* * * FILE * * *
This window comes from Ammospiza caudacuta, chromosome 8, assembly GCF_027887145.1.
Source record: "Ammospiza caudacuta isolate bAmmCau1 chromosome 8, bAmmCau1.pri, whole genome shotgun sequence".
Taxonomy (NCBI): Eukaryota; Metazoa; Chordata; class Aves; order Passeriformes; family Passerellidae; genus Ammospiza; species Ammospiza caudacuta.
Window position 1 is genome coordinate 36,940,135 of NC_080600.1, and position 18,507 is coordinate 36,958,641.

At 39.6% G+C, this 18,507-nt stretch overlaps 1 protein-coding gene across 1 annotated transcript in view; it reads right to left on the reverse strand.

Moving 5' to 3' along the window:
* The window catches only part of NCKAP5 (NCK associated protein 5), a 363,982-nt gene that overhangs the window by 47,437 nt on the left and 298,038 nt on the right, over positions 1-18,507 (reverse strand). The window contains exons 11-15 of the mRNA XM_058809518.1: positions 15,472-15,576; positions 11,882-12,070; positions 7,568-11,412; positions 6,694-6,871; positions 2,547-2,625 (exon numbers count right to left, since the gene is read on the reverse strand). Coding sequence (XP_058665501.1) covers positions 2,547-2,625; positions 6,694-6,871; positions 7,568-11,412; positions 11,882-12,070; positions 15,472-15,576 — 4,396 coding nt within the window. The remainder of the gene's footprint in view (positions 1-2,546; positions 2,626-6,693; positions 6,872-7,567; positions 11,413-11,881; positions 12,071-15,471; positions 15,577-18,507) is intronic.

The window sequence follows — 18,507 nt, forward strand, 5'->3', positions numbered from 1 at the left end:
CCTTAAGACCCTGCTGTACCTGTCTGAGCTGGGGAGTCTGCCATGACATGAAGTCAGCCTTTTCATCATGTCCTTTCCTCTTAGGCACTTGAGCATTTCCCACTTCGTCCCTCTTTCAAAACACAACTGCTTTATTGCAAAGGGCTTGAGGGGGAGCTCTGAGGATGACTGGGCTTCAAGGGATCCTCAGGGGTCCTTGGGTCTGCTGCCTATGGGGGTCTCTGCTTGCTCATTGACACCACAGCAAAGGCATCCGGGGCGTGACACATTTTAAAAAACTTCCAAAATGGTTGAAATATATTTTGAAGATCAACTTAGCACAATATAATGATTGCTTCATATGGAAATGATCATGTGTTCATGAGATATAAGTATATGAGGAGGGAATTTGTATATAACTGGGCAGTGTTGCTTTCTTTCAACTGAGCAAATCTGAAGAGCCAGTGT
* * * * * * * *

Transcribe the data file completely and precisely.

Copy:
This window comes from Ammospiza caudacuta, chromosome 8, assembly GCF_027887145.1.
Source record: "Ammospiza caudacuta isolate bAmmCau1 chromosome 8, bAmmCau1.pri, whole genome shotgun sequence".
Taxonomy (NCBI): Eukaryota; Metazoa; Chordata; class Aves; order Passeriformes; family Passerellidae; genus Ammospiza; species Ammospiza caudacuta.
Window position 1 is genome coordinate 36,940,135 of NC_080600.1, and position 18,507 is coordinate 36,958,641.

At 39.6% G+C, this 18,507-nt stretch overlaps 1 protein-coding gene across 1 annotated transcript in view; it reads right to left on the reverse strand.

Moving 5' to 3' along the window:
* The window catches only part of NCKAP5 (NCK associated protein 5), a 363,982-nt gene that overhangs the window by 47,437 nt on the left and 298,038 nt on the right, over positions 1-18,507 (reverse strand). The window contains exons 11-15 of the mRNA XM_058809518.1: positions 15,472-15,576; positions 11,882-12,070; positions 7,568-11,412; positions 6,694-6,871; positions 2,547-2,625 (exon numbers count right to left, since the gene is read on the reverse strand). Coding sequence (XP_058665501.1) covers positions 2,547-2,625; positions 6,694-6,871; positions 7,568-11,412; positions 11,882-12,070; positions 15,472-15,576 — 4,396 coding nt within the window. The remainder of the gene's footprint in view (positions 1-2,546; positions 2,626-6,693; positions 6,872-7,567; positions 11,413-11,881; positions 12,071-15,471; positions 15,577-18,507) is intronic.

The window sequence follows — 18,507 nt, forward strand, 5'->3', positions numbered from 1 at the left end:
CCTTAAGACCCTGCTGTACCTGTCTGAGCTGGGGAGTCTGCCATGACATGAAGTCAGCCTTTTCATCATGTCCTTTCCTCTTAGGCACTTGAGCATTTCCCACTTCGTCCCTCTTTCAAAACACAACTGCTTTATTGCAAAGGGCTTGAGGGGGAGCTCTGAGGATGACTGGGCTTCAAGGGATCCTCAGGGGTCCTTGGGTCTGCTGCCTATGGGGGTCTCTGCTTGCTCATTGACACCACAGCAAAGGCATCCGGGGCGTGACACATTTTAAAAAACTTCCAAAATGGTTGAAATATATTTTGAAGATCAACTTAGCACAATATAATGATTGCTTCATATGGAAATGATCATGTGTTCATGAGATATAAGTATATGAGGAGGGAATTTGTATATAACTGGGCAGTGTTGCTTTCTTTCAACTGAGCAAATCTGAAGAGCCAGTGT